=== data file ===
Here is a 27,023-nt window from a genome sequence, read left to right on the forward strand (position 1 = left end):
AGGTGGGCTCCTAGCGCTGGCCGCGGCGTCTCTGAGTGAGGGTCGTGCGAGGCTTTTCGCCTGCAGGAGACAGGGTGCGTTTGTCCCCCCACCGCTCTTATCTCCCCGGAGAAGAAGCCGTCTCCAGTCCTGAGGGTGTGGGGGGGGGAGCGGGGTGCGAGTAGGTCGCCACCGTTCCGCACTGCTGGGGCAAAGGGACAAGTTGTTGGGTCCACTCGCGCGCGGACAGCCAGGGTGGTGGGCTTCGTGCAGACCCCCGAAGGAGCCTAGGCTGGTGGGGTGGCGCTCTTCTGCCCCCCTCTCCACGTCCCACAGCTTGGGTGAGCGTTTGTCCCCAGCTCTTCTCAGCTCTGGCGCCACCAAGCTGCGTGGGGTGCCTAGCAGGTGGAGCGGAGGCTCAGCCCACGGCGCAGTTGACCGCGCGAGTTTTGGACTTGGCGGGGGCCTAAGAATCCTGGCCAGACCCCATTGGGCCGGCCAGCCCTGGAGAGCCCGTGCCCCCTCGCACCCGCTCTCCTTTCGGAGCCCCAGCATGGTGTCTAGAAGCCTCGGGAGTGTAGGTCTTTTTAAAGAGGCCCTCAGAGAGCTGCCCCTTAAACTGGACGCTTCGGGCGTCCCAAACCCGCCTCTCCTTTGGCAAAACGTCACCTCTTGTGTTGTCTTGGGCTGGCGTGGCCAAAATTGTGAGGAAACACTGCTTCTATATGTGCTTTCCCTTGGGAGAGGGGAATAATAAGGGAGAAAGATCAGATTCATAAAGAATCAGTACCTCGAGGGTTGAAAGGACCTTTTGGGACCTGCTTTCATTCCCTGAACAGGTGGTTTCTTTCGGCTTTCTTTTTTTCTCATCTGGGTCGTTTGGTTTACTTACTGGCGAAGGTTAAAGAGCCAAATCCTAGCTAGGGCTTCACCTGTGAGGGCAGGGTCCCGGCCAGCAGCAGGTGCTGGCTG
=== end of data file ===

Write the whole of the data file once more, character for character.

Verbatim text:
Here is a 27,023-nt window from a genome sequence, read left to right on the forward strand (position 1 = left end):
AGGTGGGCTCCTAGCGCTGGCCGCGGCGTCTCTGAGTGAGGGTCGTGCGAGGCTTTTCGCCTGCAGGAGACAGGGTGCGTTTGTCCCCCCACCGCTCTTATCTCCCCGGAGAAGAAGCCGTCTCCAGTCCTGAGGGTGTGGGGGGGGGAGCGGGGTGCGAGTAGGTCGCCACCGTTCCGCACTGCTGGGGCAAAGGGACAAGTTGTTGGGTCCACTCGCGCGCGGACAGCCAGGGTGGTGGGCTTCGTGCAGACCCCCGAAGGAGCCTAGGCTGGTGGGGTGGCGCTCTTCTGCCCCCCTCTCCACGTCCCACAGCTTGGGTGAGCGTTTGTCCCCAGCTCTTCTCAGCTCTGGCGCCACCAAGCTGCGTGGGGTGCCTAGCAGGTGGAGCGGAGGCTCAGCCCACGGCGCAGTTGACCGCGCGAGTTTTGGACTTGGCGGGGGCCTAAGAATCCTGGCCAGACCCCATTGGGCCGGCCAGCCCTGGAGAGCCCGTGCCCCCTCGCACCCGCTCTCCTTTCGGAGCCCCAGCATGGTGTCTAGAAGCCTCGGGAGTGTAGGTCTTTTTAAAGAGGCCCTCAGAGAGCTGCCCCTTAAACTGGACGCTTCGGGCGTCCCAAACCCGCCTCTCCTTTGGCAAAACGTCACCTCTTGTGTTGTCTTGGGCTGGCGTGGCCAAAATTGTGAGGAAACACTGCTTCTATATGTGCTTTCCCTTGGGAGAGGGGAATAATAAGGGAGAAAGATCAGATTCATAAAGAATCAGTACCTCGAGGGTTGAAAGGACCTTTTGGGACCTGCTTTCATTCCCTGAACAGGTGGTTTCTTTCGGCTTTCTTTTTTTCTCATCTGGGTCGTTTGGTTTACTTACTGGCGAAGGTTAAAGAGCCAAATCCTAGCTAGGGCTTCACCTGTGAGGGCAGGGTCCCGGCCAGCAGCAGGTGCTGGCTG